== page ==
b. Climate

For more than 70% of the time, the Cordillera Real and easterly trade winds of remarkable constancy of direction (66° ± 9°) and speed (9 ± 3 m s−1) create a pronounced division of the local climate. To the east and at the summits of the climate divide, rainfall (≥0.1 mm h−1) is detected on from 300 (El Libano, 1970 m MSL) to 350 (Páramo, 3400 m MSL) days yr−1 in total quantities of 3000 and 5200 mm yr−1. Downwind of the climate divide, the previous orographic interception of moisture results in predominantly semiarid climates with little rainfall, occurring within 3–6 months and totaling from 300 (Catamayo, 1250 m MSL) to 1300 (Vilcabamba, 1970 m MSL) mm yr−1.

Hence, the most important potential radiation-modifying parameters, cloud cover and air humidity, are very heterogeneously distributed in the investigation area. Cloud cover is perpetual in the upper montane belt of the Cordillera Real (El Tiro, Páramo, and Cordillera del Consuelo), distant and intermittent in the valleys [Vilcabamba and Estación Cientifica San Francisco (ECSF)], and sparse in the far greater lee of the Cordillera Real at Motilón. At Motilón in the very west, clouds are scarce during the first half of the day. Mainly convective clouds have an increasing chance to obscure the sun in the afternoon (Fig. 2). At the upper stations of the climate divide Cordillera Real (El Tiro, Páramo, and Cordillera del Consuelo), permanent clouds allow, on average, just ∼20%–30% of Gpot to be incident at the surface. A distant ceiling is indicated at the near-valley bottom stations Vilcabamba and ECSF.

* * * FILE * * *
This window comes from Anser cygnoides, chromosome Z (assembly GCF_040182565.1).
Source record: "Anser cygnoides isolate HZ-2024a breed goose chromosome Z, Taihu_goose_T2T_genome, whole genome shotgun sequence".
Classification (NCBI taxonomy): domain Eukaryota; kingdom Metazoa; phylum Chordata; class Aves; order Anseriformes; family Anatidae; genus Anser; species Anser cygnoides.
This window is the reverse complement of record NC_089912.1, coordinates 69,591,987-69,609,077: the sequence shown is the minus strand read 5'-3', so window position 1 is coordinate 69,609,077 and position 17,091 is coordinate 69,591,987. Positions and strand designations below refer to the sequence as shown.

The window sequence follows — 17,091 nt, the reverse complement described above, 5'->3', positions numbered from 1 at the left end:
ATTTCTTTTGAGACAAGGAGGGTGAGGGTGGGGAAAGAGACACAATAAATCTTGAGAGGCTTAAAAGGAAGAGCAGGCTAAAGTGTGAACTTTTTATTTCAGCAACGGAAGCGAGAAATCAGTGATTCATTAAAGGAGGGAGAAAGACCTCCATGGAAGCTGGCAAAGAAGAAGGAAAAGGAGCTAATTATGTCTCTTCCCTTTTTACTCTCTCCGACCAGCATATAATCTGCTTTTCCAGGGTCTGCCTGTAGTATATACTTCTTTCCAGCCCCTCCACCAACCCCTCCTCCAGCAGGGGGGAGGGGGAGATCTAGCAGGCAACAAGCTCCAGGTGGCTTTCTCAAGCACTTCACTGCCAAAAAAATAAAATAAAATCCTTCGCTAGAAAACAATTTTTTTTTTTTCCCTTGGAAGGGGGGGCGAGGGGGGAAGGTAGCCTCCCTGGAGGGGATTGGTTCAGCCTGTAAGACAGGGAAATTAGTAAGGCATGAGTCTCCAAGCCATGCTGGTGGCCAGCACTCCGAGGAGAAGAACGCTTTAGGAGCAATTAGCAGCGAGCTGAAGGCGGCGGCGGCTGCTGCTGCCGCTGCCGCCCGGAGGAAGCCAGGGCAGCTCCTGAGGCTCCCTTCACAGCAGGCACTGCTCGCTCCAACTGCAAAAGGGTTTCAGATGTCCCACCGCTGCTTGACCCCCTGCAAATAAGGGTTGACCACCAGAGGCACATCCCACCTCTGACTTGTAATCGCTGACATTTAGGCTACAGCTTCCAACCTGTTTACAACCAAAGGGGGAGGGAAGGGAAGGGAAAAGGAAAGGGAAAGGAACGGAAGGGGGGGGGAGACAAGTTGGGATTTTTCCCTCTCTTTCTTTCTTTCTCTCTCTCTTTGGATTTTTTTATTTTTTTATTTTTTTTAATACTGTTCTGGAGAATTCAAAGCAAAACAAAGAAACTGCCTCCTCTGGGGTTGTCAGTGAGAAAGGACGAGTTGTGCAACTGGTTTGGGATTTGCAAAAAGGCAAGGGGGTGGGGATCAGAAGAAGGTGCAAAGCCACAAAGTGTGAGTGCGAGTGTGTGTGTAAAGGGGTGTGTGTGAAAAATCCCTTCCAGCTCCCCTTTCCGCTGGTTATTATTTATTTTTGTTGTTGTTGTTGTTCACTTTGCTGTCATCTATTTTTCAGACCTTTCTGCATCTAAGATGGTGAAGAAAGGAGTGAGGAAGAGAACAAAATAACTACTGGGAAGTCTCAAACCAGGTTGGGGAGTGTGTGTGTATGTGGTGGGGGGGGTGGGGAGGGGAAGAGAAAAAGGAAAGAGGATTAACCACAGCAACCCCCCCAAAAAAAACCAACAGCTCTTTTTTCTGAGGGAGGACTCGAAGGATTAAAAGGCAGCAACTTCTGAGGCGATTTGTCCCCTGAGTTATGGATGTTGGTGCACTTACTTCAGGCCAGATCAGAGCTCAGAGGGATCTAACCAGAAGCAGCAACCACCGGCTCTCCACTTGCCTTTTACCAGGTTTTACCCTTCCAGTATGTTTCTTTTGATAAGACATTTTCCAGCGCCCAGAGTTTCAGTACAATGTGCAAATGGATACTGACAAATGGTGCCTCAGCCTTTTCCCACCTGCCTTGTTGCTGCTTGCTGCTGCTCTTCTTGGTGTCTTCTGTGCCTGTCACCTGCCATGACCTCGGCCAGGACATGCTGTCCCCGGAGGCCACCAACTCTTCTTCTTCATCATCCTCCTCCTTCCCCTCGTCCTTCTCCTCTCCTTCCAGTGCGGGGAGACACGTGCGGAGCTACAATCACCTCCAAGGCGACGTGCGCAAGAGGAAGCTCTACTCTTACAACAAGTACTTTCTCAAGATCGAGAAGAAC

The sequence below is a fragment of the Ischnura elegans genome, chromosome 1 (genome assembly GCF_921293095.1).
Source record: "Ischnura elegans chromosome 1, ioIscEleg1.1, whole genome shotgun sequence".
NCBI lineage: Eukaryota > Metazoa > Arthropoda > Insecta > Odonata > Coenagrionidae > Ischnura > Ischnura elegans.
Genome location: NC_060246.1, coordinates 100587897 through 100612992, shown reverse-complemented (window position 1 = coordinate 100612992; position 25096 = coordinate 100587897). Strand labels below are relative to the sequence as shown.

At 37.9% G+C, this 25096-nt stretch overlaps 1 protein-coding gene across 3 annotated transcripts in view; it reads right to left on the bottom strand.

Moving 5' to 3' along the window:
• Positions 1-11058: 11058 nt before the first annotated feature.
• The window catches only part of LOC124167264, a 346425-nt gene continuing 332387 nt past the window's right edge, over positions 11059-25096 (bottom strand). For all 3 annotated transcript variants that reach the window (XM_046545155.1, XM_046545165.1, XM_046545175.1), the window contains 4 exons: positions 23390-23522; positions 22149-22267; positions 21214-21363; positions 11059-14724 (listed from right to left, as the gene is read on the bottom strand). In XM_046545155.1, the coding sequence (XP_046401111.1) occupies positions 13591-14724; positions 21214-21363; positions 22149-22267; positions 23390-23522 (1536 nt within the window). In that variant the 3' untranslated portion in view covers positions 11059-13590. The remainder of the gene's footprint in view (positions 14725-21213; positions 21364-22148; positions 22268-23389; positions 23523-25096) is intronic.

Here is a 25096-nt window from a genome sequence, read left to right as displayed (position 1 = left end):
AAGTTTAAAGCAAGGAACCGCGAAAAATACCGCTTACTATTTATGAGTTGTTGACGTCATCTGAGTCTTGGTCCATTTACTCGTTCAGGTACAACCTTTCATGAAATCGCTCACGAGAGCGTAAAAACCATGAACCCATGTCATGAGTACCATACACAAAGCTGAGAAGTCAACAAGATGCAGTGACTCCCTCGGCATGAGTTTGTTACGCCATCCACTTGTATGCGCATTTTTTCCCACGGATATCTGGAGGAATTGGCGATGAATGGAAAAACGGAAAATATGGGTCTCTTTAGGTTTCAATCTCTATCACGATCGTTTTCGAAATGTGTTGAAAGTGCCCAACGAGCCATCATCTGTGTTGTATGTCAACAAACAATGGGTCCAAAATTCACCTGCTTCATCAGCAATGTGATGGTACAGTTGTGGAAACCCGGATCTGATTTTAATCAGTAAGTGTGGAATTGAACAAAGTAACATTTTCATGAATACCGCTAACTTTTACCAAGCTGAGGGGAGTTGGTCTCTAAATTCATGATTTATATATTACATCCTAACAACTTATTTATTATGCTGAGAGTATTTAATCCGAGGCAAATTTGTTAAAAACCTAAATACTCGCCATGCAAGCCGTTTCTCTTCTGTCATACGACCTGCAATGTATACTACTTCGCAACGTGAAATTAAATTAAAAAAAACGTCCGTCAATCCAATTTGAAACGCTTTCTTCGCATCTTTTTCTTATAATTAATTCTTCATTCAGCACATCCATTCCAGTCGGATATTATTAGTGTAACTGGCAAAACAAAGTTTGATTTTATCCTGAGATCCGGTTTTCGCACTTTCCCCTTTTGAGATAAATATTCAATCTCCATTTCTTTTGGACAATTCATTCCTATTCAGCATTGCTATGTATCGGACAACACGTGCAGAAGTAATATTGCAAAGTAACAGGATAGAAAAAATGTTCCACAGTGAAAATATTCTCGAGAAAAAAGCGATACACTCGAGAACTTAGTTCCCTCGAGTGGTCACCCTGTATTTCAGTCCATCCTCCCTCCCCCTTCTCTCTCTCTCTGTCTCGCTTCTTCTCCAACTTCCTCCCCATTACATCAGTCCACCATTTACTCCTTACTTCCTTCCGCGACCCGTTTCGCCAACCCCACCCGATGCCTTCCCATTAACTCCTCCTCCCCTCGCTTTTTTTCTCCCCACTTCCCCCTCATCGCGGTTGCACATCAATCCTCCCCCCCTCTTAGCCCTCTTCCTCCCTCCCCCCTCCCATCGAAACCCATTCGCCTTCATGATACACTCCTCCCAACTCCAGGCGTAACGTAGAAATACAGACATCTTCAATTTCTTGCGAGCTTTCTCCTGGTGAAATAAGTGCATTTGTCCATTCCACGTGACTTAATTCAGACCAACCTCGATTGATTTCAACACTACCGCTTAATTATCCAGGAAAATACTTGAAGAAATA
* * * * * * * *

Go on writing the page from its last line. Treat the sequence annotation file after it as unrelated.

Median RH during daylight (0800–1800 local standard time) is maximal at the crest stations (Páramo and Cordillera del Consuelo): 99.9%, and minimal at the Vilcabamba weather station: 58%. Temperature extremes, which are potential sources of instrumental errors, are moderate throughout the research area. They range between 0°C (absolute minimum) at the upper mountain levels and 36°C (absolute maximum) at the lower stations.